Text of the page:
• Many biocides degrade naturally in the environment, but some may transform into more toxic or persistent compounds.
  • Hardly anything is known about transformation, sorption and transport of fracking chemicals once injected into these deep formations, which have high temperature, pressure, salt and organic matter concentrations. Consequently, little is known about the type and toxicity of the compounds that return to the surface with produced/flowback water. More research is critically needed to understand these processes.
  • Several biocide alternatives exist but are rarely used because of higher costs and high energy demands or potential formation of toxic disinfection byproducts such as chloroform.
  • Environmental and human health risks associated with the use and disposal of hydraulic fracturing fluids are not well understood due to lack of research.
Additional research is surely needed.  As is a drive to waterless, chemical-free fracking. Industry innovation can get us there; for example, according  to this publicity piece (caveat emptor), new technologies are being developed to replace water and chemicals for enhanced oil recovery from existing wells.  That innovation can be driven by better accounting and coupled with next-gen regulations to get us there faster. 

Friday, December 12, 2014

Report: oil and gas industry has a long way to go on disclosure to investors

As regular readers of this blog know, the need for better disclosure of the chemicals used and risks associated with hydraulic fracturing is a frequent topic. Disclosure serves the public interest - and the industry's social license to operate

Demands for thorough disclosure by investors is a movement that merits close watching, if for no other reason than the weak industry response to it, according to a report issued last year.  Has it gotten any better since?

According to a just-released analysis, there's been some dramatic improvements at some companies, but the oil and gas industry as a whole has a long way to go.

Disclosing the Facts 2014 is a joint effort of As You Sow, Boston Common Asset Management, Green Century Capital Management, and The Investor Environmental Health Network. Using publicly available information that the companies provide on their websites or in financial statements or other reports linked from their websites, the report benchmarks the public disclosures of 30 oil and gas companies on 35 key performance indicators and assesses five areas of environmental, social, and governance metrics:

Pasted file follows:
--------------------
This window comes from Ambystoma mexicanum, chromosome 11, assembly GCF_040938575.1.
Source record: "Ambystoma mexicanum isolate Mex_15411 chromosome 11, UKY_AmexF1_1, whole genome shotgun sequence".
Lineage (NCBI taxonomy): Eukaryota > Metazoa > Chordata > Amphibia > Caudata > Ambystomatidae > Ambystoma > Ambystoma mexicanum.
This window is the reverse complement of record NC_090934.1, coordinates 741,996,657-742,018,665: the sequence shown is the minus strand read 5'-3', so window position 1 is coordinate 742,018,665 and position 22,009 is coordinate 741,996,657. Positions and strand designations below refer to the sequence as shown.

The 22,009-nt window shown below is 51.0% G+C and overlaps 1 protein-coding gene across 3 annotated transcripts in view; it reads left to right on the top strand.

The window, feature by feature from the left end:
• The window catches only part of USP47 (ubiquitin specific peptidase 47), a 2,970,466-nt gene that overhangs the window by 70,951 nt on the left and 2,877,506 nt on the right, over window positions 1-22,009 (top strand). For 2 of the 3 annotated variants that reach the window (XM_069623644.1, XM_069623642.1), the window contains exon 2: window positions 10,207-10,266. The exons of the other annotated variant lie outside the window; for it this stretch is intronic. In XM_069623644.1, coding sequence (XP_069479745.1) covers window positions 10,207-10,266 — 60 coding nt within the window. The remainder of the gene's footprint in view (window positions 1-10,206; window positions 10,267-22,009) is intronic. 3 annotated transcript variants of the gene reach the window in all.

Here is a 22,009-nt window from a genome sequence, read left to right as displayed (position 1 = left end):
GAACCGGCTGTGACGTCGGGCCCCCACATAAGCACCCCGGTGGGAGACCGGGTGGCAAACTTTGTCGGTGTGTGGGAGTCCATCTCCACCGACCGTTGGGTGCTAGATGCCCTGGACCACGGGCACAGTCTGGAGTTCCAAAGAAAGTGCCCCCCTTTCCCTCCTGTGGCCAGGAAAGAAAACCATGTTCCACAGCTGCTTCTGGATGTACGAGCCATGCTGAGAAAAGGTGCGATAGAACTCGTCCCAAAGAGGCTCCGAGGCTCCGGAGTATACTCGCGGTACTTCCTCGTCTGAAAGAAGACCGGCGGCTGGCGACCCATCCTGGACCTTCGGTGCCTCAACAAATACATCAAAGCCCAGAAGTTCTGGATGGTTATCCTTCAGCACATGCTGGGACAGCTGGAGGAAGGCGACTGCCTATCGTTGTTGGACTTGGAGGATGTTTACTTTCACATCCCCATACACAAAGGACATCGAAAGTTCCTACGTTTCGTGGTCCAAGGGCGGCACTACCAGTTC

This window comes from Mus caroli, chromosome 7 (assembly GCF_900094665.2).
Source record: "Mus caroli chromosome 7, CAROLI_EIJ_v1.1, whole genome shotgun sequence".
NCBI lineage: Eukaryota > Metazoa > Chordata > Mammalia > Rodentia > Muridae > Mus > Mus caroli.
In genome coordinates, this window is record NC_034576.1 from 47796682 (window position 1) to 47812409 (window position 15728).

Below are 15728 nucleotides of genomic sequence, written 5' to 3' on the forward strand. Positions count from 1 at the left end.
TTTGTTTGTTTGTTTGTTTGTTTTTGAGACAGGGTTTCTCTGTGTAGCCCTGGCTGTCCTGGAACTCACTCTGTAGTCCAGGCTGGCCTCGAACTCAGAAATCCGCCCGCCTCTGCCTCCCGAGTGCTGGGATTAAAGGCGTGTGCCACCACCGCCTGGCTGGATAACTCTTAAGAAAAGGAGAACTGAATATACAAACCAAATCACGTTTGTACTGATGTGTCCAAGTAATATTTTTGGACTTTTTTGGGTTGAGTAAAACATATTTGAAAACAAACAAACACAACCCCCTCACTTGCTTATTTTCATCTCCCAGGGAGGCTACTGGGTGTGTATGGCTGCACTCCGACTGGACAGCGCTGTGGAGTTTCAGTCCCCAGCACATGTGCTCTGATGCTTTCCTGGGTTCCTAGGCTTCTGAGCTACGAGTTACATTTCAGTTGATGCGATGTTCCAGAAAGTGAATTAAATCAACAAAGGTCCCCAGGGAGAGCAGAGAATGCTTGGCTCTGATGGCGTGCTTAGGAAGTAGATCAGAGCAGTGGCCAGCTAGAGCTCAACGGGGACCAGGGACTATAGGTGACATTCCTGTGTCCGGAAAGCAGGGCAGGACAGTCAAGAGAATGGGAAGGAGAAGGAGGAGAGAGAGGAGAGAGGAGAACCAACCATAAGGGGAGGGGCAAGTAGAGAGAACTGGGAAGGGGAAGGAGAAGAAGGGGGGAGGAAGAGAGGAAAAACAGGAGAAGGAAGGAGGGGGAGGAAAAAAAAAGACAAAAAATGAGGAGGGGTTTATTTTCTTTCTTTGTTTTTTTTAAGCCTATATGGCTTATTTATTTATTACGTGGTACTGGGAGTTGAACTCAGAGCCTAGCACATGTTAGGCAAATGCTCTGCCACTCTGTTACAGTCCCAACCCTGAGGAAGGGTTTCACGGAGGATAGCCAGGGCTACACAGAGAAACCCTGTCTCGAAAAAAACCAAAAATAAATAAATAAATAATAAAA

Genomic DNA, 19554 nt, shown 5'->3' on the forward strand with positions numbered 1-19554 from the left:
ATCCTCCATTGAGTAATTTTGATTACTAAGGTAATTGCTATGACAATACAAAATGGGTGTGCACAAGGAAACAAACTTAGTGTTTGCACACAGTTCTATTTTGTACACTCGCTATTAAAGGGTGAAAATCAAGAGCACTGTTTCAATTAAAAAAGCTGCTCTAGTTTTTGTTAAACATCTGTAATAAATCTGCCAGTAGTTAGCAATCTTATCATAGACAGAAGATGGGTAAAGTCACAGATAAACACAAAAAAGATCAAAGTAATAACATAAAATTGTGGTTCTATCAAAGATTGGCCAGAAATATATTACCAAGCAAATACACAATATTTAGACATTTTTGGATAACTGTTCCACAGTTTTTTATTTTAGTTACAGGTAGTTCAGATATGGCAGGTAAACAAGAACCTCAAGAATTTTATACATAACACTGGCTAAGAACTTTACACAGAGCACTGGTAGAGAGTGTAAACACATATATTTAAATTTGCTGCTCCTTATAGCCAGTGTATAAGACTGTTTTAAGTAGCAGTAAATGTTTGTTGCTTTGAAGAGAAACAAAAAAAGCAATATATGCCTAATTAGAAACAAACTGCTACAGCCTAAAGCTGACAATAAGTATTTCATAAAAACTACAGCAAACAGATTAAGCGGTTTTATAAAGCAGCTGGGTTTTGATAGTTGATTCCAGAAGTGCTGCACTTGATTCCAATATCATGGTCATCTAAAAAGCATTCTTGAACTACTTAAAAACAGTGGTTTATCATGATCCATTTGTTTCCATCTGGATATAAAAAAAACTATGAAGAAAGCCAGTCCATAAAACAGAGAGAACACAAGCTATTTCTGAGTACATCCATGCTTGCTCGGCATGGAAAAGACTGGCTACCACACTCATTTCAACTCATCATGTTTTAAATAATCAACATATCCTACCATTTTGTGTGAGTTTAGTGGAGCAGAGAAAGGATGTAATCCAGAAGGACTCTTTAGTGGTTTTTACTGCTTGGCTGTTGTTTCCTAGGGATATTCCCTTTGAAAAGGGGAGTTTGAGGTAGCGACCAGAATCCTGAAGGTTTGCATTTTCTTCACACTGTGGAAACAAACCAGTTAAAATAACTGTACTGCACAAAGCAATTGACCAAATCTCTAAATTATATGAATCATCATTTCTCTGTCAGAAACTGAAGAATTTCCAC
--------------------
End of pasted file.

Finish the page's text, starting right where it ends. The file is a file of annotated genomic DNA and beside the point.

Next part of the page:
1. toxic chemicals; 
  2. water and waste management; 
  3. air emissions; 
  4. community impacts; and 
  5. management accountability, emphasizing quantitative disclosure
The findings for 2014:
As was the case with the 2013 scorecard, the results of this year’s scorecard demonstrate a widespread industry trend of underperformance in disclosing key performance metrics. Across the board, companies are failing to provide investors and the public with sufficient quantitative information to adequately understand and compare the risks and opportunities these companies present regarding their shale play operations.
Although industry-wide performance continues to lag investor expectations, several companies have significantly improved their disclosures over the past year. This change is consistent with continued close investor, public, and regulatory scrutiny of hydraulic fracturing activities as well as broader patterns of innovation within the industry, where companies deploy better practices and other companies follow in what we hope is a race to the top for best performance. Investors plan to continue pressing companies to adopt effective practices for managing the risks and impacts, and thus capturing the full value, of their hydraulic fracturing operations.
Companies should report data associated with their operational impacts using quantitative metrics, on a play-by-play basis, in order for investors to be able to rigorously assess company practices...
The report's conclusion is - or at least should be - self-evident: 
We believe companies implementing current best practices in operations and providing thoroughly transparent information about these efforts will: enhance the likelihood of securing and maintaining their social license to operate; reduce regulatory and reputational risks; reduce liabilities associated with poor performance, spills, contamination, and lawsuits; and thereby increase their access to capital.